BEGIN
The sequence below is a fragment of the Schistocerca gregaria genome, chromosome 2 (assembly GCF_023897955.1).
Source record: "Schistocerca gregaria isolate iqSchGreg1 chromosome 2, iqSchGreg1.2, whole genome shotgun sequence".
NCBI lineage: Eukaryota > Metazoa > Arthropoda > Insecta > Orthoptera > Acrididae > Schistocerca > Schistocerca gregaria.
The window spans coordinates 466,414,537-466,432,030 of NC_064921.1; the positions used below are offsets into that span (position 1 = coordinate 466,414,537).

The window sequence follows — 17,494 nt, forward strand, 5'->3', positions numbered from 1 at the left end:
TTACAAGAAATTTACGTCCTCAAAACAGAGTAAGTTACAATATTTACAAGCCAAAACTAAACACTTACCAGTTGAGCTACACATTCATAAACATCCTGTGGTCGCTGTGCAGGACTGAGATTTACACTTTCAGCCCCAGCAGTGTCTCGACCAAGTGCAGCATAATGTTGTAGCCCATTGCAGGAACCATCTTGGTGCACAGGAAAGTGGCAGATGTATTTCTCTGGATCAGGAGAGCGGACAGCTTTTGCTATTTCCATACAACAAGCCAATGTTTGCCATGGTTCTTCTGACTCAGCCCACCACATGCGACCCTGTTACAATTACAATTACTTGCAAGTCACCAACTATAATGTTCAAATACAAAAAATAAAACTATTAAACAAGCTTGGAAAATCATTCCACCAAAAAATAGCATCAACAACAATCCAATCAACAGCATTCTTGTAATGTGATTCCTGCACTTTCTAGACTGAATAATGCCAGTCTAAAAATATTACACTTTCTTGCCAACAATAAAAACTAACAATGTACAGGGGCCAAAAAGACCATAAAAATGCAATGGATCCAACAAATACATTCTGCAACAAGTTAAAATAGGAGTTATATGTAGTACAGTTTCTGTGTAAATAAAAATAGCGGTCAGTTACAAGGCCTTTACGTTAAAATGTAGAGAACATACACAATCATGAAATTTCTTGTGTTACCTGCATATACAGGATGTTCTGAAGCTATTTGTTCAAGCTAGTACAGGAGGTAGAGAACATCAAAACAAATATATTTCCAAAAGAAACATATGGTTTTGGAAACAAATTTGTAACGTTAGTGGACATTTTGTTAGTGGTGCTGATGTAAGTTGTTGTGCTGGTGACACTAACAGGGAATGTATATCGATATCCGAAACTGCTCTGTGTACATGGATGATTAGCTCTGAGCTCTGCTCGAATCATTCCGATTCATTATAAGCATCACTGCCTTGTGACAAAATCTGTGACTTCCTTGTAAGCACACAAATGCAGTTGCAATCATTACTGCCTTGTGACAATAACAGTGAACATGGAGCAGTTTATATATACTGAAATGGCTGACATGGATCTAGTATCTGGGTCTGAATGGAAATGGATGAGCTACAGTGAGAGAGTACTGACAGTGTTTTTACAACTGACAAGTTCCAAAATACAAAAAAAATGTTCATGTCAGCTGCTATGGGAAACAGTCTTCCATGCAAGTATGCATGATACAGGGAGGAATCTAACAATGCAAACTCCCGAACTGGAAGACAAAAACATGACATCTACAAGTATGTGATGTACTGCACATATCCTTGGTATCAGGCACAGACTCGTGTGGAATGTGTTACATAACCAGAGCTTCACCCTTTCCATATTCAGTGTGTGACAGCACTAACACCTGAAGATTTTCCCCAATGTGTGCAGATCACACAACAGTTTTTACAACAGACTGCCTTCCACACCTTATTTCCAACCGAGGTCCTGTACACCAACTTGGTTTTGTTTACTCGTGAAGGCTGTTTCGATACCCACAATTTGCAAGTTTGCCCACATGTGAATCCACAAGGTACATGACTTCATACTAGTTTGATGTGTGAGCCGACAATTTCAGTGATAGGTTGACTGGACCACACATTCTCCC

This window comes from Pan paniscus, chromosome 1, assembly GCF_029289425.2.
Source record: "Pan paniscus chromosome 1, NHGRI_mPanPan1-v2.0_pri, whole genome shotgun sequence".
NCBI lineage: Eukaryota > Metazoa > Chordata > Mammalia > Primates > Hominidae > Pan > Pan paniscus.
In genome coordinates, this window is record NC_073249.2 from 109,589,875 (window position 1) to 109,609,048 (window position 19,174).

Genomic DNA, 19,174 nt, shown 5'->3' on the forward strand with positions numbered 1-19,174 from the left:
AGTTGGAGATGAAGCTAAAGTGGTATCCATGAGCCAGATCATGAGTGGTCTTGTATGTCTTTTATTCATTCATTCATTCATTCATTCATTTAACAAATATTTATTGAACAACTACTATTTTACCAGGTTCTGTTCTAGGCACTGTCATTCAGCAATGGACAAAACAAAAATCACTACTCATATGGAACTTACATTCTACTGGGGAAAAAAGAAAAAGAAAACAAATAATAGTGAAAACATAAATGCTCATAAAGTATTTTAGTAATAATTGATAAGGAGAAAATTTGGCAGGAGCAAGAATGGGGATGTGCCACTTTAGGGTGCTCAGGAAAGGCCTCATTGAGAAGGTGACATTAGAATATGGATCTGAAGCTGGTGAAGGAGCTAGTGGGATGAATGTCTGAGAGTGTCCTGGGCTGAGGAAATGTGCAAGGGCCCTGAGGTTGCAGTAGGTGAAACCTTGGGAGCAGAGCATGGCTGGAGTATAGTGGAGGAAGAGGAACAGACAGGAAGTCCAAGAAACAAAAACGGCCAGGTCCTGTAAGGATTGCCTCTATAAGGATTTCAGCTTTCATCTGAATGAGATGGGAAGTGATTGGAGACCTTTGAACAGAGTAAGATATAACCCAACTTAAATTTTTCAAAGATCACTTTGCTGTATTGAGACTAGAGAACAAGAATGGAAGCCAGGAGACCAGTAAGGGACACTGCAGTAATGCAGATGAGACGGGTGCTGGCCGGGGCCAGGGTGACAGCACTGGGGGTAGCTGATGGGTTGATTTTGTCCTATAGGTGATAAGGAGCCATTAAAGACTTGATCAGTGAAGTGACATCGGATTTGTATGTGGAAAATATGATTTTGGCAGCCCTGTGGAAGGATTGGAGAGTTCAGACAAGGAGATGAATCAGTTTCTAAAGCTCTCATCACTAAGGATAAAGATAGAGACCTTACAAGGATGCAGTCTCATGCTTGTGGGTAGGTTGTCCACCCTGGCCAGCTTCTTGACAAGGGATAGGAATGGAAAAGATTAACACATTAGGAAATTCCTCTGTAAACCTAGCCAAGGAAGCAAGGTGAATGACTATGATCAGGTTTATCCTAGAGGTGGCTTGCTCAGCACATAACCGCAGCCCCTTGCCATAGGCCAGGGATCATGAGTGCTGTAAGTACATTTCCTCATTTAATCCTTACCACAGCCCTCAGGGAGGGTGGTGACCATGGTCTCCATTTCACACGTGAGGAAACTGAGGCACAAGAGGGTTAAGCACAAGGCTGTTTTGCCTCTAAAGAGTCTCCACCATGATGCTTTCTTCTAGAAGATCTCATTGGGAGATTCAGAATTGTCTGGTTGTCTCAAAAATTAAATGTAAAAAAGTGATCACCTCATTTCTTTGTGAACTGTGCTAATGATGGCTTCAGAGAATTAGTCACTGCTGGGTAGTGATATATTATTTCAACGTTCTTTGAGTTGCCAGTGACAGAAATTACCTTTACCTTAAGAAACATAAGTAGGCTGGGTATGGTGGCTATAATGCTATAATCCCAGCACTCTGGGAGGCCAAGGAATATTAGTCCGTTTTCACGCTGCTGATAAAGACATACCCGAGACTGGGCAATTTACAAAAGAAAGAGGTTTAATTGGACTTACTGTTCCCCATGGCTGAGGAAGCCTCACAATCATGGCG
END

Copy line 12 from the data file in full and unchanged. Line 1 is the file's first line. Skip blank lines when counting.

AGTTGGAGATGAAGCTAAAGTGGTATCCATGAGCCAGATCATGAGTGGTCTTGTATGTCTTTTATTCATTCATTCATTCATTCATTCATTTAACAAATATTTATTGAACAACTACTATTTTACCAGGTTCTGTTCTAGGCACTGTCATTCAGCAATGGACAAAACAAAAATCACTACTCATATGGAACTTACATTCTACTGGGGAAAAAAGAAAAAGAAAACAAATAATAGTGAAAACATAAATGCTCATAAAGTATTTTAGTAATAATTGATAAGGAGAAAATTTGGCAGGAGCAAGAATGGGGATGTGCCACTTTAGGGTGCTCAGGAAAGGCCTCATTGAGAAGGTGACATTAGAATATGGATCTGAAGCTGGTGAAGGAGCTAGTGGGATGAATGTCTGAGAGTGTCCTGGGCTGAGGAAATGTGCAAGGGCCCTGAGGTTGCAGTAGGTGAAACCTTGGGAGCAGAGCATGGCTGGAGTATAGTGGAGGAAGAGGAACAGACAGGAAGTCCAAGAAACAAAAACGGCCAGGTCCTGTAAGGATTGCCTCTATAAGGATTTCAGCTTTCATCTGAATGAGATGGGAAGTGATTGGAGACCTTTGAACAGAGTAAGATATAACCCAACTTAAATTTTTCAAAGATCACTTTGCTGTATTGAGACTAGAGAACAAGAATGGAAGCCAGGAGACCAGTAAGGGACACTGCAGTAATGCAGATGAGACGGGTGCTGGCCGGGGCCAGGGTGACAGCACTGGGGGTAGCTGATGGGTTGATTTTGTCCTATAGGTGATAAGGAGCCATTAAAGACTTGATCAGTGAAGTGACATCGGATTTGTATGTGGAAAATATGATTTTGGCAGCCCTGTGGAAGGATTGGAGAGTTCAGACAAGGAGATGAATCAGTTTCTAAAGCTCTCATCACTAAGGATAAAGATAGAGACCTTACAAGGATGCAGTCTCATGCTTGTGGGTAGGTTGTCCACCCTGGCCAGCTTCTTGACAAGGGATAGGAATGGAAAAGATTAACACATTAGGAAATTCCTCTGTAAACCTAGCCAAGGAAGCAAGGTGAATGACTATGATCAGGTTTATCCTAGAGGTGGCTTGCTCAGCACATAACCGCAGCCCCTTGCCATAGGCCAGGGATCATGAGTGCTGTAAGTACATTTCCTCATTTAATCCTTACCACAGCCCTCAGGGAGGGTGGTGACCATGGTCTCCATTTCACACGTGAGGAAACTGAGGCACAAGAGGGTTAAGCACAAGGCTGTTTTGCCTCTAAAGAGTCTCCACCATGATGCTTTCTTCTAGAAGATCTCATTGGGAGATTCAGAATTGTCTGGTTGTCTCAAAAATTAAATGTAAAAAAGTGATCACCTCATTTCTTTGTGAACTGTGCTAATGATGGCTTCAGAGAATTAGTCACTGCTGGGTAGTGATATATTATTTCAACGTTCTTTGAGTTGCCAGTGACAGAAATTACCTTTACCTTAAGAAACATAAGTAGGCTGGGTATGGTGGCTATAATGCTATAATCCCAGCACTCTGGGAGGCCAAGGAATATTAGTCCGTTTTCACGCTGCTGATAAAGACATACCCGAGACTGGGCAATTTACAAAAGAAAGAGGTTTAATTGGACTTACTGTTCCCCATGGCTGAGGAAGCCTCACAATCATGGCG